Despite this definitive stance, however, Trudeau would implement the very same controls he ridiculed the following year, which in essence controlled workers’ ability to bargain for wages above a certain percentage, and for large businesses to raise prices by a similar percentage. The problem was that while controlling wages was easy—employers already had the power to do so prior to the AIB, and had much more muscle here due to the state formally backing them—controlling prices was very difficult, as was controlling the income of well-compensated professionals like physicians and lawyers. The result was that wages fell sharply in real terms between 1975 and 1978, while the rate of prices were far less affected. Workers protested the AIB heavily, including a 1976 strike with one million participants, but Trudeau’s majority was unassailable. In sum, the AIB represented a three year suspension on the effective right to bargain, and was a gift to businesses, even if their prices were technically controlled.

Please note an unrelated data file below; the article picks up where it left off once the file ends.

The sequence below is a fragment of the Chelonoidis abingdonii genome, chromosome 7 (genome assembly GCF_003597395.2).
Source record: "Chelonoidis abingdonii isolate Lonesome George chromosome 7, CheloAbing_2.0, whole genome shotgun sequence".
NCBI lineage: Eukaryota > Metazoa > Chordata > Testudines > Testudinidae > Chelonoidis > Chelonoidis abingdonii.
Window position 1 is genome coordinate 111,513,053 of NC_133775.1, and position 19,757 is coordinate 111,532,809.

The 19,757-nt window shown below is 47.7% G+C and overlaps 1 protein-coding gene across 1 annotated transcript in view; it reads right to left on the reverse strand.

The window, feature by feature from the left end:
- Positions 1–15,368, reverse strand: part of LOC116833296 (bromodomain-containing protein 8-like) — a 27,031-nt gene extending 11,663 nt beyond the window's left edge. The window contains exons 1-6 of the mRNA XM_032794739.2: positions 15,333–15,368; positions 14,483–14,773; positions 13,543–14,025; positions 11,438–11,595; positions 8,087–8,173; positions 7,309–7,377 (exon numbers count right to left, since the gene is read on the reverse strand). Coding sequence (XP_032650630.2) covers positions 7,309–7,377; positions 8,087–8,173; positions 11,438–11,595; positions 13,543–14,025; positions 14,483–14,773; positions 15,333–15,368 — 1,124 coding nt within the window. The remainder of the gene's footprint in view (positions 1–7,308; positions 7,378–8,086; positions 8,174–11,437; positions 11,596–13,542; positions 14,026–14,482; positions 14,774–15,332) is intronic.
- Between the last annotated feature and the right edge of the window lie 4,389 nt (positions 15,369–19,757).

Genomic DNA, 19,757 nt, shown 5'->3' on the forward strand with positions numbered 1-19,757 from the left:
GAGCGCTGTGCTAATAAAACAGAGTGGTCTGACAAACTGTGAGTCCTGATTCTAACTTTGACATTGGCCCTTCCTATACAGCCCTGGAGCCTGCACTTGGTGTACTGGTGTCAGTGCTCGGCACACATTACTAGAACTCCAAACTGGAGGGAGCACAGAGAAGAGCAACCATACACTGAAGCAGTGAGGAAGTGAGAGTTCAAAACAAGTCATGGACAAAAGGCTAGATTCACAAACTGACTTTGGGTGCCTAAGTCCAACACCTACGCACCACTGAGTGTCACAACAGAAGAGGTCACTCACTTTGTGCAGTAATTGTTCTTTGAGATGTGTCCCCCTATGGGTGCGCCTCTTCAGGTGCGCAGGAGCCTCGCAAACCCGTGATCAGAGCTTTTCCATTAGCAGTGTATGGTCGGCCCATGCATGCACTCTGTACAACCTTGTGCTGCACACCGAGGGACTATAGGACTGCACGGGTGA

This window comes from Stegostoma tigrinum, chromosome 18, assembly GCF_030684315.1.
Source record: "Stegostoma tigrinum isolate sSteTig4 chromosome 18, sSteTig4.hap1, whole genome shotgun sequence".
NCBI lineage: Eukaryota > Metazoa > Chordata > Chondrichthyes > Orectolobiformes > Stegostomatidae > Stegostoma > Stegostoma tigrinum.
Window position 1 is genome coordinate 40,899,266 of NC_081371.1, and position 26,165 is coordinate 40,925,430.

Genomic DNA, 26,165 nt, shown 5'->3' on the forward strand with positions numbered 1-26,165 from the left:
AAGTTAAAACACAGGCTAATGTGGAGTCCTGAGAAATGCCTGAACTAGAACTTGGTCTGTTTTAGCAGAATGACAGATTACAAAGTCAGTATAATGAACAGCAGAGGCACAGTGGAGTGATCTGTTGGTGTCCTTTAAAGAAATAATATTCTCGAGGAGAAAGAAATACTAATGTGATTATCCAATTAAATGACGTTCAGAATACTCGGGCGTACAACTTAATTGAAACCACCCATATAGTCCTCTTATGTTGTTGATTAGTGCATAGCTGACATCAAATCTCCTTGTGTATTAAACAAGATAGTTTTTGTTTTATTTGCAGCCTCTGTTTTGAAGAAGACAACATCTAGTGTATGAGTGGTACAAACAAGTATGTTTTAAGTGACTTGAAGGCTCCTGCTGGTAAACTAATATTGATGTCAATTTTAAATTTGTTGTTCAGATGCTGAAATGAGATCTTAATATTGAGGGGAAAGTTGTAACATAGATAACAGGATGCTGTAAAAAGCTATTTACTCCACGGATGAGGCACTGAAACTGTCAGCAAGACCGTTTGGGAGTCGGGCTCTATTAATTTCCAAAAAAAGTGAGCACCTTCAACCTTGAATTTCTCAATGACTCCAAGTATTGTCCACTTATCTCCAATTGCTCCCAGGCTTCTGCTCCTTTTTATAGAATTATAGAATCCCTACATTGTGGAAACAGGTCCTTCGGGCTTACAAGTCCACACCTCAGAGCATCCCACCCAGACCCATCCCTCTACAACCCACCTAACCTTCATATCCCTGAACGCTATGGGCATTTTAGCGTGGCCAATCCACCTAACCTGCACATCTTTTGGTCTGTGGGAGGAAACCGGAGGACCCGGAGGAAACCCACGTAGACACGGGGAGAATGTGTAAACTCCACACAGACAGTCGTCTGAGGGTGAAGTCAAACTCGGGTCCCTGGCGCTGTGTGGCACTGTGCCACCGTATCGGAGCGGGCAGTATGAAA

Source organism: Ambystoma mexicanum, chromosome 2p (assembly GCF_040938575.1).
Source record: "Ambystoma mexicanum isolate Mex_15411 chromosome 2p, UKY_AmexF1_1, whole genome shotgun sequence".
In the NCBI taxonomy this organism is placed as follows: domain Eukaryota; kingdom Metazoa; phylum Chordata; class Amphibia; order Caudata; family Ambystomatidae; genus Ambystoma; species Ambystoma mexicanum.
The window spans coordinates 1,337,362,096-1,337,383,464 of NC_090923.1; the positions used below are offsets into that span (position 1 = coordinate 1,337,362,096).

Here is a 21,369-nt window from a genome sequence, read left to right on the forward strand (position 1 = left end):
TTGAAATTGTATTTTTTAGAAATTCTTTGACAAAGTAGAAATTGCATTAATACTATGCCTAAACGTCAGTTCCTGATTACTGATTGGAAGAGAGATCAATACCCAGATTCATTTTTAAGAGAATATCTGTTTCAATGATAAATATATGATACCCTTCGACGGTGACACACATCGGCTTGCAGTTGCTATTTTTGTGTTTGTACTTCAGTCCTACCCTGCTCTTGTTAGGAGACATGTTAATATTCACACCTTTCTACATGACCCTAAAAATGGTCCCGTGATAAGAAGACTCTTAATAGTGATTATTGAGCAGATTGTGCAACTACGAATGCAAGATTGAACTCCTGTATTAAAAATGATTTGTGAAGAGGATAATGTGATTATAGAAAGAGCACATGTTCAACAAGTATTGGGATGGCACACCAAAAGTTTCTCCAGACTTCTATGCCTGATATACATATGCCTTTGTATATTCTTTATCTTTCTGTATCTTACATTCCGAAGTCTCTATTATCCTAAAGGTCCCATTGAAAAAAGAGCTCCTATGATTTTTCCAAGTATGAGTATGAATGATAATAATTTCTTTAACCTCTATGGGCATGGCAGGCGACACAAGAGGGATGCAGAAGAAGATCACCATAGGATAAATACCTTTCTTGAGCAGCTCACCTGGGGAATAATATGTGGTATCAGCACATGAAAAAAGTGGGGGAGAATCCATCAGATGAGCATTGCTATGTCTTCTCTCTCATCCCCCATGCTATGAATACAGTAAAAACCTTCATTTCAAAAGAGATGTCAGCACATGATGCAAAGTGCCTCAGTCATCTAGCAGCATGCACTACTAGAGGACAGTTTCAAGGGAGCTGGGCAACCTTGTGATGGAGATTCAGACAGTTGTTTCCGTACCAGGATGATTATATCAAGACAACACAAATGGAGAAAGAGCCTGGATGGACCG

Because the inflationary issue had not ended with Trudeau’s defeat in 1979, he returned to the matter during his final mandate in the 1980s. This time, he took a more focused approach, but the effect was much the same. His 6&5 program was aimed at federal government expenditures only, meaning that the main target were federal public servants, who would be prevented from bargaining for a wage higher than 6% in year one, and 5% in year two. It must be said that both of these numbers constituted steep real wage cuts. Again, the ostensive goal was to control inflation, but Trudeau’s own private advice indicated that inflation wasn’t being driven by wages, and federal public sector workers had lost the most in terms of real dollars since the 1975 AIB controls.